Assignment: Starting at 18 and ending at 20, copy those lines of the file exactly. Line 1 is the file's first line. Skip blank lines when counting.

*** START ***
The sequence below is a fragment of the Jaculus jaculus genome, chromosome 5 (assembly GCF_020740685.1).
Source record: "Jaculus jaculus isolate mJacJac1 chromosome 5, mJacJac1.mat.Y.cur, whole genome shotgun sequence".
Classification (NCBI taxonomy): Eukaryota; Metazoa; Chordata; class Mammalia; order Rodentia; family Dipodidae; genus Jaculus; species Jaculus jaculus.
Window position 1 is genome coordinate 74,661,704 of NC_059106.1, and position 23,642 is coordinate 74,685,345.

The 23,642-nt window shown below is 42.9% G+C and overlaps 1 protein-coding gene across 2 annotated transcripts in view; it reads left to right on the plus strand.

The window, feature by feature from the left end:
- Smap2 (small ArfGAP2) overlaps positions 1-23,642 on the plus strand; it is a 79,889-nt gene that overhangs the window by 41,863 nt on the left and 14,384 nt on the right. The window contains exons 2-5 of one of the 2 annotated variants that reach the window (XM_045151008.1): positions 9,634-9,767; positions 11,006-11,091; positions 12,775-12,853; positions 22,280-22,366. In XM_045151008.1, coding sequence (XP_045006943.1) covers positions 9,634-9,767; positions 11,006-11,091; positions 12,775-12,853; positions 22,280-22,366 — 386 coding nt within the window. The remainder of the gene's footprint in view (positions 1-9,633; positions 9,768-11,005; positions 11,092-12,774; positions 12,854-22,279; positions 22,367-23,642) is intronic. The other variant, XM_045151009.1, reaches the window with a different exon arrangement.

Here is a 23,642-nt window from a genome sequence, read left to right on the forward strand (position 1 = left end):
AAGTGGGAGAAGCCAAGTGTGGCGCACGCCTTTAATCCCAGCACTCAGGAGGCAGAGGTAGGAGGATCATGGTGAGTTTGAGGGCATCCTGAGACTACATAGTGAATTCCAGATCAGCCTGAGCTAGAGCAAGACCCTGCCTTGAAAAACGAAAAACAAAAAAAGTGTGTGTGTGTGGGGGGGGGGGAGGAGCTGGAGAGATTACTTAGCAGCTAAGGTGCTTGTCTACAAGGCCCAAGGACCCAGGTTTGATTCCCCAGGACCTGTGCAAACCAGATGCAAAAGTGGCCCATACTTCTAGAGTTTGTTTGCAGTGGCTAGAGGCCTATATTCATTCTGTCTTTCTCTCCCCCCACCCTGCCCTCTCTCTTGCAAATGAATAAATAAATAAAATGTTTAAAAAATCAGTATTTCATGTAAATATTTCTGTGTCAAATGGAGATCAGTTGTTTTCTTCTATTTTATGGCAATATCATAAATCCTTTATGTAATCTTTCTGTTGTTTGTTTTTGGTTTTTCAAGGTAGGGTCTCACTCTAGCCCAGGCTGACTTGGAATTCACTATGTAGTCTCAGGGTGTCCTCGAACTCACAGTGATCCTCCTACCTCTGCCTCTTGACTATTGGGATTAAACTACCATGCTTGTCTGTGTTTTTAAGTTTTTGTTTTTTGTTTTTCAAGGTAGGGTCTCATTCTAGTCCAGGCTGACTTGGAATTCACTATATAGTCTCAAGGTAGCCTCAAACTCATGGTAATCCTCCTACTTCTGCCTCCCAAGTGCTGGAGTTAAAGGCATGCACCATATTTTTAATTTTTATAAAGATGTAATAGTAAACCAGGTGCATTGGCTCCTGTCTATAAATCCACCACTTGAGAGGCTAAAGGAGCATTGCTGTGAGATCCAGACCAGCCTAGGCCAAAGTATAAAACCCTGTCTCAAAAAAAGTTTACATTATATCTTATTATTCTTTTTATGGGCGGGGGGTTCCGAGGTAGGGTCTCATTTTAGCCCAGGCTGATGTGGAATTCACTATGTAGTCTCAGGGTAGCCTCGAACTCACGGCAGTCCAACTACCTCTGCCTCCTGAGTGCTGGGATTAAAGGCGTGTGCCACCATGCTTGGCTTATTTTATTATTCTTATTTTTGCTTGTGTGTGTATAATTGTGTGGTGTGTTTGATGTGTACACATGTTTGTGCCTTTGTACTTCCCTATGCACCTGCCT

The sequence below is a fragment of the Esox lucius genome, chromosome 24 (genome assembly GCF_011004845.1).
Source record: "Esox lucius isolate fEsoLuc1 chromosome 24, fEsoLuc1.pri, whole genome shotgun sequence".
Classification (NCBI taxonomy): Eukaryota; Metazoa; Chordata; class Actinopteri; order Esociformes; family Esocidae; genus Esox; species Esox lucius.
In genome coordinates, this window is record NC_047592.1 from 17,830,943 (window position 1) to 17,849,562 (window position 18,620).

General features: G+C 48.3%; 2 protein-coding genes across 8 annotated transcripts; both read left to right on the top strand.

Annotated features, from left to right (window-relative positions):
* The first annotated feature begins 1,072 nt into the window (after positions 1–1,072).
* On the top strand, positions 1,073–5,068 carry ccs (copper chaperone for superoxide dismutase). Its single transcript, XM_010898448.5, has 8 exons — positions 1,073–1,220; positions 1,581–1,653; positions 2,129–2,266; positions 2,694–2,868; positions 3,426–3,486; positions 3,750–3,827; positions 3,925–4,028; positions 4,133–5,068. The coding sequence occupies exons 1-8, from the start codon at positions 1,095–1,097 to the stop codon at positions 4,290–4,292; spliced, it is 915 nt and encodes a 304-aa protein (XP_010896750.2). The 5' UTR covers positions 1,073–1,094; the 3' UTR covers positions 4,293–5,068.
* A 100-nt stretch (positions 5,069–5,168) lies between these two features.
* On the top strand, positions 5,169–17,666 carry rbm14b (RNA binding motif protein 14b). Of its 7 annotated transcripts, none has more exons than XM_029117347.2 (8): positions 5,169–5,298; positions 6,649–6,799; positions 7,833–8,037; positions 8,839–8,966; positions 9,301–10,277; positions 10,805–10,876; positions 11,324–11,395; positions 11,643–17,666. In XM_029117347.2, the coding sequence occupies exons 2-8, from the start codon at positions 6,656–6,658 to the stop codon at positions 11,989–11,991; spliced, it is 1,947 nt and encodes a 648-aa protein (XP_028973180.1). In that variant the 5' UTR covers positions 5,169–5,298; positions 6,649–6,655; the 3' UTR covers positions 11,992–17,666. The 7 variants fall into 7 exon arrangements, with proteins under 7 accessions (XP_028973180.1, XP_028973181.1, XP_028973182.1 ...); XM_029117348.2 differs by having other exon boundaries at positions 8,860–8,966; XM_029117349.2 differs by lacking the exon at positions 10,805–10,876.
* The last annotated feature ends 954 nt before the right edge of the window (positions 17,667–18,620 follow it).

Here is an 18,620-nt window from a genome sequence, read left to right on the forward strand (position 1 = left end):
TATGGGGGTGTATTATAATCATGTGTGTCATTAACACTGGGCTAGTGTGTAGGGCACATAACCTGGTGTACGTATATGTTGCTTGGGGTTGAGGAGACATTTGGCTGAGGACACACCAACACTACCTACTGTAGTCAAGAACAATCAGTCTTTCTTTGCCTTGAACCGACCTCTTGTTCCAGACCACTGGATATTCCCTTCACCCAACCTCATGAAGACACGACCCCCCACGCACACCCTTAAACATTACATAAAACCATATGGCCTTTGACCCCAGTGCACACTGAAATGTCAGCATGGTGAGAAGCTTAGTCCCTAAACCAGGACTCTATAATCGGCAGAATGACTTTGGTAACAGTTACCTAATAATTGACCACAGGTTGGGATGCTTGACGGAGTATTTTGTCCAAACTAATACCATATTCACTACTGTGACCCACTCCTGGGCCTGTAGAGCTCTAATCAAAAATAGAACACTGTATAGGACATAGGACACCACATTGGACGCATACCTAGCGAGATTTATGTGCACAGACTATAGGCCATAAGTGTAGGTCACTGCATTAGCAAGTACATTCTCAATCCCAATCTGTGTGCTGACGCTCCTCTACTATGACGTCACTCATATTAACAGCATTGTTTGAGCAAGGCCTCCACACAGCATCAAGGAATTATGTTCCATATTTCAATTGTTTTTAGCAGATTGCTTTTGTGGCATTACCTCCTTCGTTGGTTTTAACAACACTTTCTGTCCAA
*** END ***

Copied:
* A 100-nt stretch (positions 5,069–5,168) lies between these two features.
* On the top strand, positions 5,169–17,666 carry rbm14b (RNA binding motif protein 14b). Of its 7 annotated transcripts, none has more exons than XM_029117347.2 (8): positions 5,169–5,298; positions 6,649–6,799; positions 7,833–8,037; positions 8,839–8,966; positions 9,301–10,277; positions 10,805–10,876; positions 11,324–11,395; positions 11,643–17,666. In XM_029117347.2, the coding sequence occupies exons 2-8, from the start codon at positions 6,656–6,658 to the stop codon at positions 11,989–11,991; spliced, it is 1,947 nt and encodes a 648-aa protein (XP_028973180.1). In that variant the 5' UTR covers positions 5,169–5,298; positions 6,649–6,655; the 3' UTR covers positions 11,992–17,666. The 7 variants fall into 7 exon arrangements, with proteins under 7 accessions (XP_028973180.1, XP_028973181.1, XP_028973182.1 ...); XM_029117348.2 differs by having other exon boundaries at positions 8,860–8,966; XM_029117349.2 differs by lacking the exon at positions 10,805–10,876.
* The last annotated feature ends 954 nt before the right edge of the window (positions 17,667–18,620 follow it).